Inflation eases further to 3% in April

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Metro Manila (CNN Philippines, May 7) — Inflation further dropped to three percent in April, the lowest in over a year amid stable food prices.

This is slower than the 3.3 percent pace in March and the 4.5 percent logged in April 2018, which is also the slowest pace since December 2017.

The pace is also below the 3.1 percent median forecast among analysts in a CNN Philippines poll.

"The slowdown was mainly brought about by the slower annual increase in the heavily-weighted food and non-alcoholic beverages index at 3.0 percent," the Philippine Statistics Authority (PSA) said.

Inflation measures the pace of price increases among basic goods like food, utilities, and transport.

The price of food and non-alcoholic drinks eased from the 3.4 percent clip tallied in March, the PSA said. Rice prices also stabilized from a year ago, moving by just 0.02 percent.

Meanwhile, the costs of housing, water, electricity, gas, and other fuels; and furnishing, household equipment and routine maintenance of the house both slowed to 3.2 percent versus March's 3.4 percent.

Average inflation for the first four months has eased to 3.6 percent, well within the 2-4 percent target range of the Bangko Sentral ng Pilipinas (BSP).

On the other hand, transport costs picked up faster at 3.8 percent from 3.3 percent the prior month, just as crude prices continued to rise in April.

Based on location, Metro Manila posted a 3.1 percent inflation rate while other provinces posted a three percent increase.

Twelve regions saw slower annual inflation rates in April, with Central Visayas logging the lowest at just 1.3 percent. The Mimaropa region experienced the fastest price increases at 4.6 percent.

The National Economic and Development Authority attributed the sustained drop in inflation to stable rice supply. Secretary Ernesto Pernia said the passage of the rice tariffication law should sustain the supply of cheap rice from abroad.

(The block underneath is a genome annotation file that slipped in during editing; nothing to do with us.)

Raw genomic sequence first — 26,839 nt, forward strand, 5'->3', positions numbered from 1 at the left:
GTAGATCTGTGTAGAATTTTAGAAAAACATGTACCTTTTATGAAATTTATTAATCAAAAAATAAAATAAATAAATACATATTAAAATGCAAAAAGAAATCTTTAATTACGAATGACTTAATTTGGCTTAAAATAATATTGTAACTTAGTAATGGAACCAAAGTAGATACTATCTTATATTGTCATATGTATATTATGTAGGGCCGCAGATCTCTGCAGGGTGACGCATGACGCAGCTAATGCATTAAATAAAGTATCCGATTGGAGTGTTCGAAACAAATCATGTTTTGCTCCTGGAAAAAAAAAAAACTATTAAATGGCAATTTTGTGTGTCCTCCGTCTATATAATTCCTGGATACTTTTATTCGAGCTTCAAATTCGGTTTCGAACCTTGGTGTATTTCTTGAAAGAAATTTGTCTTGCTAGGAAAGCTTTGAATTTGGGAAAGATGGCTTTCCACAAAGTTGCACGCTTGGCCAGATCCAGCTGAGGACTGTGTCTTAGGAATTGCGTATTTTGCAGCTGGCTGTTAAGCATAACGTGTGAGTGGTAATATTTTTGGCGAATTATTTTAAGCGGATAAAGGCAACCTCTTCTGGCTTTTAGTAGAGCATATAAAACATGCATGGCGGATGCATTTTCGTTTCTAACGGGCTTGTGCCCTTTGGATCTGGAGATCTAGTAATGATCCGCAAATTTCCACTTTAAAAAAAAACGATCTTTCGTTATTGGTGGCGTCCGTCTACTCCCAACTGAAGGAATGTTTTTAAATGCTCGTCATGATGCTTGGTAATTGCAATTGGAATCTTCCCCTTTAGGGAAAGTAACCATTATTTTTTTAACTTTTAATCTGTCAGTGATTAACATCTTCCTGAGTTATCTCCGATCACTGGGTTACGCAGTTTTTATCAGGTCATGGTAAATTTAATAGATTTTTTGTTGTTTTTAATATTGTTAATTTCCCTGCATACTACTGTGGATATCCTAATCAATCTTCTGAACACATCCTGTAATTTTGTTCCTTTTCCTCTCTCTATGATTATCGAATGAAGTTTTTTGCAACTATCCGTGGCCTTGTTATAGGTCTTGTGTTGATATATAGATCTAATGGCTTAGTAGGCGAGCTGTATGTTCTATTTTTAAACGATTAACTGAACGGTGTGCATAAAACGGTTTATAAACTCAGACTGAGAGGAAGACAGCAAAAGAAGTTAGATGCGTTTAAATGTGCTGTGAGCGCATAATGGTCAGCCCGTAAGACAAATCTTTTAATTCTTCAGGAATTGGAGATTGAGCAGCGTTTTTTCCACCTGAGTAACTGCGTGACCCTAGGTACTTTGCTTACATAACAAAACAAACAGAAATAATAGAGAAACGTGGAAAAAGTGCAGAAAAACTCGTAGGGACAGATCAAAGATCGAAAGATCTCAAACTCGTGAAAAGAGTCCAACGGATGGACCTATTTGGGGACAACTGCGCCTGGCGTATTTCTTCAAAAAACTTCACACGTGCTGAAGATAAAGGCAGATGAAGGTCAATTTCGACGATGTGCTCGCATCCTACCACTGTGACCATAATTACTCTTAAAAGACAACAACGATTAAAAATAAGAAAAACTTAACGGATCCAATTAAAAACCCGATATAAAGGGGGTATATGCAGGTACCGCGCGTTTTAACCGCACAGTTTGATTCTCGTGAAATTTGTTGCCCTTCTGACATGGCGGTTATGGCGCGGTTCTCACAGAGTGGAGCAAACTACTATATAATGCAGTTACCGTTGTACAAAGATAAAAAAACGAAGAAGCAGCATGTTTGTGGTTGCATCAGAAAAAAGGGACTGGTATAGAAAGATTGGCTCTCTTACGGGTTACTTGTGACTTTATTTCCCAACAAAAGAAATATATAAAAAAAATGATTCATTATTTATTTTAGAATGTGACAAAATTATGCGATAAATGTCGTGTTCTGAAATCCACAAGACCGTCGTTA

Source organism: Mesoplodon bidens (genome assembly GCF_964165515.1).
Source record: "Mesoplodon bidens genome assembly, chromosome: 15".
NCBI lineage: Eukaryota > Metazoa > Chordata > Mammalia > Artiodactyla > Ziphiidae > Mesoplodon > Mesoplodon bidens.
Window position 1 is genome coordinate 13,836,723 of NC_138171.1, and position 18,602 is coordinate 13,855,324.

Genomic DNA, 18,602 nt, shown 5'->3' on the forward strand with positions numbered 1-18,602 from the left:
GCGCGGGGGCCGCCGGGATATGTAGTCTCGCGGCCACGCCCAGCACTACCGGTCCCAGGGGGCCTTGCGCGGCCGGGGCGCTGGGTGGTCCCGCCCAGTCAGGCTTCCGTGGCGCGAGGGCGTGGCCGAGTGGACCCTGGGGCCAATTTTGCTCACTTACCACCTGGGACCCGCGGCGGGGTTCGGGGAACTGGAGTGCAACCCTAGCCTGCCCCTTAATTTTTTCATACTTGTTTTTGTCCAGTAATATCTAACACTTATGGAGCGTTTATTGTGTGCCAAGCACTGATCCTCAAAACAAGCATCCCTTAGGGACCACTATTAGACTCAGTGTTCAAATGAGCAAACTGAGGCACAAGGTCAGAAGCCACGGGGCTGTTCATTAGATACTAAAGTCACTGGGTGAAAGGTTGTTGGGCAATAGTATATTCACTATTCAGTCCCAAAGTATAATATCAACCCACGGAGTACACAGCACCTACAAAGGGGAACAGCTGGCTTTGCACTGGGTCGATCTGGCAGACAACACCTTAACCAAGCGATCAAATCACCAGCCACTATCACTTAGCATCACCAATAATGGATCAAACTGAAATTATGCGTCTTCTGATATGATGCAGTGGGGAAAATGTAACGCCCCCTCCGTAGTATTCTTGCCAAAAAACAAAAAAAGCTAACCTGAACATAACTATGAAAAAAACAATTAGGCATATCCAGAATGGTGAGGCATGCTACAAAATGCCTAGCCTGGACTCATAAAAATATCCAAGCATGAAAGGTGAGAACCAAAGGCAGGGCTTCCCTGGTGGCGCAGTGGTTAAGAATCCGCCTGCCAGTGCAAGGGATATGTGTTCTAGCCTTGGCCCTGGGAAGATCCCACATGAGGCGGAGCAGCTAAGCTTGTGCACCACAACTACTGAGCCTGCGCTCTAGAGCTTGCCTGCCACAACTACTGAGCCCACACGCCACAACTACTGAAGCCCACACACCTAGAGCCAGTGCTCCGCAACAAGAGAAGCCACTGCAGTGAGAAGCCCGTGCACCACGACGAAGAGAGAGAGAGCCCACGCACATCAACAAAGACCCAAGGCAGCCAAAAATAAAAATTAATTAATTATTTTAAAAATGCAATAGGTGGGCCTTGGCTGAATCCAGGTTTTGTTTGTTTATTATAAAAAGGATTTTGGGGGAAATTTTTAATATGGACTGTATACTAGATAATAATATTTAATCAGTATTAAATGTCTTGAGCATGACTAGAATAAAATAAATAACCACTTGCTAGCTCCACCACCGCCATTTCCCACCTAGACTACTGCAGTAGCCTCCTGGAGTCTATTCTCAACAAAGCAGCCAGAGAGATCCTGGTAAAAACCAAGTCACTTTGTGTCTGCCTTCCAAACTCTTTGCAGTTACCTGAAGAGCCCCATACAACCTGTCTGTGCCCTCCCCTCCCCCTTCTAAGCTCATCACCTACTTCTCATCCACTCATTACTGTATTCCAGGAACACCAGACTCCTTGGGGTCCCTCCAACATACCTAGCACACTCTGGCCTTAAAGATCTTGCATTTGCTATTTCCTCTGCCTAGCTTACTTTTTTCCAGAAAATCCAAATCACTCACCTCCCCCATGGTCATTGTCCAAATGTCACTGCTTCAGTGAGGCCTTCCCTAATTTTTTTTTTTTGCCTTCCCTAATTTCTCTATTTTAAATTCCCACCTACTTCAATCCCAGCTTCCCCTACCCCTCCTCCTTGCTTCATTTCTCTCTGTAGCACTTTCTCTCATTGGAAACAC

However, the Cabinet official flagged the need to be watchful due to the ongoing dry spell, a possible increase in utility rates, and volatile world crude prices which may cause price pressures.

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More analysts now expect a policy response from the BSP given the inflation downtrend, with the average now well within target.

Only four out of 14 analysts surveyed by CNN Philippines expect the Monetary Board to stay on hold on interest rates and reserve requirement ratio (RRR) during Thursday's policy meeting. Seven see a rate cut of at least 25 basis points, while six expect a reduction for the RRR. Three are betting that the rate and reserve cuts will be done in one go.

"Slowing inflation sets the stage for the BSP to begin monetary loosening," said HSBC economist Noelan Arbis, noting that the BSP may now put "greater emphasis" on assisting economic growth.

The key interest rate of 4.75% is at a decade high, following a series of policy hikes in 2018 meant to combat surging consumer prices. The 18 percent reserve standard remains among the highest in the world, raising the cost of borrowing.

The BSP sees 2019 inflation at three percent, down from last year's 5.2 percent.

BSP Governor Benjamin Diokno has said that he is seeing room for a rate cut, but timing is the big question.

In a statement, Diokno said the latest inflation figure is on track with the BSP's expectation that inflation will be within target this year. He noted, however, that authorities need to "keep a close watch over price developments" given risks to the outlook. He added that the latest data will be considered during this week's rate-setting meeting.